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What would have happened if South Africa had lost its investment grade credit rating?

Marek Hanusch's picture


South Africa has come a long way since the advent of democracy in 1994. The democratic government embarked on impressive efforts to make the economy inclusive, considerably expanding social spending and extending public services to those who had been underserved under apartheid. The government managed to balance its new spending priorities with fiscal prudence—a remarkable achievement rewarded by two of the world’s major credit rating agency, Standard and Poor’s (S&P) and Fitch, with the high prized BBB- rating in 2000, judging South African debt to be of investment grade. By 2005, South Africa’s rating had improved to BBB+. A decade on, the trend had reversed and South Africa was back at its BBB- rating by S&P and Fitch, to which S&P added a negative outlook in December 2015.

Some South Africans feared their country might lose their hard-won investment grade credit rating during the last rating review in June 2016. The economy had deteriorated markedly, partly as a consequence of weak global growth—a hangover of the global financial crisis as well as the more recent plummeting of commodity prices battering the South African economy, where commodities account for about 60% of exports. Partly, domestic factors were also to blame, as investor confidence fell to historical lows. Growth estimates for 2016 were revised downwards several times: the latest World Bank estimate for South African growth in 2016 is 0.6%, meaning a negative per capita growth rate. In this environment, headwinds for the government in its effort to stabilize the debt-to-GDP ratio were significant—and this could well have affected South Africa’s credit rating, which reflects the country’s solvency position after all.

It did not come to that. In June 2016, S&P and Fitch affirmed their foreign currency long term credit rating at BBB-, one notch above ‘junk’ (or speculative) status—although S&P also maintained its negative outlook, meaning that a downgrade can still occur by the end of this year, in December. Moody’s affirmed its rating two notches above ‘junk’. And on the domestic-currency side (where 85% of South African debt is rand-denominated), the buffer to the feared ‘junk’ threshold remained comfortable. One of the main reasons for the optimism of the rating agencies was that the 2016 budget had made an ambitious effort toward fiscal consolidation. While fiscal policy has done part of the heavy-lifting, growth prospects hold the key to South Africa improving its solvency position while strengthening the environment for further social process. It is growth that will ultimately banish the ghost of a rating downgrade that has been haunting South Africa.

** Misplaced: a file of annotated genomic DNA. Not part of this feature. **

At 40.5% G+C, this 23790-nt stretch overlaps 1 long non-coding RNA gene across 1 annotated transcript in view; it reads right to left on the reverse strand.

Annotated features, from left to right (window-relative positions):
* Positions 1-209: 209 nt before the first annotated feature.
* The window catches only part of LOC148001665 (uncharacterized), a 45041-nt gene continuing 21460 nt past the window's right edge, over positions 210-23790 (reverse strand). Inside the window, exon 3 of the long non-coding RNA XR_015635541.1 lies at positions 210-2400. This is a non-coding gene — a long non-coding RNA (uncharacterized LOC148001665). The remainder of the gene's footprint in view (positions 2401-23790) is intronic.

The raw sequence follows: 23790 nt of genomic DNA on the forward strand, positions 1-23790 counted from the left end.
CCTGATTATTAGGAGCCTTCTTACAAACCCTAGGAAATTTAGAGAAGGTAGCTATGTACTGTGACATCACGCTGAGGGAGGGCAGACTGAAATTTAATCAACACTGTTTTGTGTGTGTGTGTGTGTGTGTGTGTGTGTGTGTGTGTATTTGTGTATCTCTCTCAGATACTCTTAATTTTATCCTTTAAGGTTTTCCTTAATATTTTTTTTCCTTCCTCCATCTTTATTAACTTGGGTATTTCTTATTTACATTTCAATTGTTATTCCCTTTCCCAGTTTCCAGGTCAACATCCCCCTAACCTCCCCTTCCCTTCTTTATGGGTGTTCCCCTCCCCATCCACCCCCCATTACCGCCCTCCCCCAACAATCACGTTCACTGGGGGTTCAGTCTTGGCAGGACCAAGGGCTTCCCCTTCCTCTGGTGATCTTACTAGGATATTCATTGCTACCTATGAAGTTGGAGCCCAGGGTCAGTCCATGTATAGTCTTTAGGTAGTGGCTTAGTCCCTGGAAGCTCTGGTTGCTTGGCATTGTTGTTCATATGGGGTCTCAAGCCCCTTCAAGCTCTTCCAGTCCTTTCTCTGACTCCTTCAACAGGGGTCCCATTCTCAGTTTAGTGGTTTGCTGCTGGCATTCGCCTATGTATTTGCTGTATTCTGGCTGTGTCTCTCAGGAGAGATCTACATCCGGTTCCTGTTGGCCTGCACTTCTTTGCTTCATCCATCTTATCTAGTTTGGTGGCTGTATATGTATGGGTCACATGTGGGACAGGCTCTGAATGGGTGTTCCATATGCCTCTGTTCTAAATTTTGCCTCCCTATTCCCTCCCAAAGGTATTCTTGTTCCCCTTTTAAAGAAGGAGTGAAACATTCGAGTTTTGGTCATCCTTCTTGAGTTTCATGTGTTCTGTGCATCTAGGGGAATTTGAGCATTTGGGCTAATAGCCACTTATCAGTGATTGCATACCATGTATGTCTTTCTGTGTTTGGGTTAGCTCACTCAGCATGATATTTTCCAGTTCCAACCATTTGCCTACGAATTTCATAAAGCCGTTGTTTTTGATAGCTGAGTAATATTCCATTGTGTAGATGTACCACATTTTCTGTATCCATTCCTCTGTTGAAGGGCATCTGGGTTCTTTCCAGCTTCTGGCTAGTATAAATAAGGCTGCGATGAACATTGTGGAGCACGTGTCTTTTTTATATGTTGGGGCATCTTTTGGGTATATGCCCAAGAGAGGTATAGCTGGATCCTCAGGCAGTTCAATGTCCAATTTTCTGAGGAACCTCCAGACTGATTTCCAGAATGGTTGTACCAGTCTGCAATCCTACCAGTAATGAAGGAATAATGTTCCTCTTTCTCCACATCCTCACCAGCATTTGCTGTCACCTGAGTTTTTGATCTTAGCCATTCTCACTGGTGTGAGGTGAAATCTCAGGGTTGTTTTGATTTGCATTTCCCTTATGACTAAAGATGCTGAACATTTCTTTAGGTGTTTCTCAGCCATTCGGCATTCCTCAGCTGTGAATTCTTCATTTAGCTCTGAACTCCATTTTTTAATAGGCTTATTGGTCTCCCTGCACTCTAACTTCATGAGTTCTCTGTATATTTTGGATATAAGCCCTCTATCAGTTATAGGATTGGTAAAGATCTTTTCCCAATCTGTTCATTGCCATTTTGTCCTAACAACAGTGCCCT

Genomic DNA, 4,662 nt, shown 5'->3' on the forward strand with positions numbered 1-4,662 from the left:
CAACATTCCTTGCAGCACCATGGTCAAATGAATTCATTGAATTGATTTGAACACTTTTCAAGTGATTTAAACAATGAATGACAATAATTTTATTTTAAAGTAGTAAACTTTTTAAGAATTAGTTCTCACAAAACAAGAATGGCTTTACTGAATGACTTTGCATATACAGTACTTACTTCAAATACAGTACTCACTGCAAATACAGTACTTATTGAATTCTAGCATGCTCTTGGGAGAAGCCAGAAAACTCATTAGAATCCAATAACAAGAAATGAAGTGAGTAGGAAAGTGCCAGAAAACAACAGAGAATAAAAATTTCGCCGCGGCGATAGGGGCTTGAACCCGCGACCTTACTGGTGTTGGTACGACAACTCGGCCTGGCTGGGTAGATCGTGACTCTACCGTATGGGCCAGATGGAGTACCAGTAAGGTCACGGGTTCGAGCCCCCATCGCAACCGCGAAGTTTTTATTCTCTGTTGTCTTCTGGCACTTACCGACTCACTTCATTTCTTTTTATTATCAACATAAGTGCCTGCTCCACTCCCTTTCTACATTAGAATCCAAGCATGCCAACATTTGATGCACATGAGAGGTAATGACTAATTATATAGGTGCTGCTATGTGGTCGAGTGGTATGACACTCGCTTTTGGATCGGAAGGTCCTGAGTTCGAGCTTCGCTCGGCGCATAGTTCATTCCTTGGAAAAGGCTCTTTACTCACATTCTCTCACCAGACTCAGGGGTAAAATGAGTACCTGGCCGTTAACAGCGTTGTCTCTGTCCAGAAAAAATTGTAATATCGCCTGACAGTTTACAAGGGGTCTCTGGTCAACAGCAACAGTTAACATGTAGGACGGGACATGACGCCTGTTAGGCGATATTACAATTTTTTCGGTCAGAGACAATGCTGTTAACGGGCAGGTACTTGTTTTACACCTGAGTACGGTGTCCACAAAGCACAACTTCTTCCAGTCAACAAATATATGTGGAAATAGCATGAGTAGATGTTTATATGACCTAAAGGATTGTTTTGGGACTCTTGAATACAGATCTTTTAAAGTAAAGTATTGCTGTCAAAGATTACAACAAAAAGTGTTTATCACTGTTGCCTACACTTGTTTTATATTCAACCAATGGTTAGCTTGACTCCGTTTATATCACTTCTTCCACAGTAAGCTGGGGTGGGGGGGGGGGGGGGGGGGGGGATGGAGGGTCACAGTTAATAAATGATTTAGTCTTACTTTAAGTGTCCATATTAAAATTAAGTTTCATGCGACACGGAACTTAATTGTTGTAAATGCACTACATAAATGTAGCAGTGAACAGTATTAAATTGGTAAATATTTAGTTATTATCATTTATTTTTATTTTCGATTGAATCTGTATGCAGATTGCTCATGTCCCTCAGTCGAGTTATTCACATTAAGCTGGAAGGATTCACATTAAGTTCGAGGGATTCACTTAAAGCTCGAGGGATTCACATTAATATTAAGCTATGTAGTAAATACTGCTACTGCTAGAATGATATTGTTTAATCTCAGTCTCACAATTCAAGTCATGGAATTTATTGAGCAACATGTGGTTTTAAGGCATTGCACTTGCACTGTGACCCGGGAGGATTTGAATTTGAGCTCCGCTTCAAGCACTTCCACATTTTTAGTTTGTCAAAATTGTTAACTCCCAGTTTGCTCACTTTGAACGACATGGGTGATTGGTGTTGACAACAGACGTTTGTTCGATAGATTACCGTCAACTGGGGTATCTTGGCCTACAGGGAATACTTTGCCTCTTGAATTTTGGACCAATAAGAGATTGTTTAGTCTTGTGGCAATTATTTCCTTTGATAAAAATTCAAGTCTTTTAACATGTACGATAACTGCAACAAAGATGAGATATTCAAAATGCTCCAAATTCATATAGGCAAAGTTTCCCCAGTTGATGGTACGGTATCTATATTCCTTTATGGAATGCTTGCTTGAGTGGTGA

What would have happened if things had turned out differently in June and South Africa would have lost its investment-grade credit rating? To this end, a team of economists from the World Bank and South African Reserve Bank looked at the history of past downgrades in 20 countries and estimated the impact on short-term borrowing costs. It is a rather broad-brush attempt at understanding the effect of a downgrade on borrowing costs. It employs annual data, only looks at short-term Treasury Bills (where risk premia are more pronounced among longer-term debt instruments), and there are still relatively few cases to study (most of them derive from the post-financial crisis period). Given these important caveats, the findings suggest that a downgrade to sub-investment (or sub-IG) grade by one major rating agency increased Treasury bill yields by 138 basis points on average. When a second rater follow suit with such a downgrade, Treasury bill rates increased by another 56 basis points (although this effect is not statistically significant).

Applying this to the case of South Africa suggests that a rating downgrade was largely priced in by June 2016.  If one agency had downgraded South Africa to sub-IG in June 2016, average 2016 T-bill rates should have been at 7.4% in line with market expectations. This would have required an increase in T-bill rates of about 80 basis points compared to the average of the first half of 2016, or by 60 basis points compared to June 2016 levels. If a second rater had followed, the increase would have been starker. According to the 2016 budget, South Africa intends to borrow ZAR 25 billion in T-bills in 2016/17. One rating downgrade to sub-IG would accordingly have resulted in ZAR 100 million in additional costs for 2016 alone. This is likely to only have been the tip of the iceberg though, as 84% of South African 2016 financing is contracted at longer maturities where risk premia tend to be higher. Following S&P’s and Fitch’s affirmation of South Africa’s credit rating T-bill rates have barely changed (although the rand instantly appreciated by 3.3% following the announcement by S&P).  This suggests that markets continue to expect a downgrade to sub-IG. The ghost of a downgrade appears to continue haunting South Africa.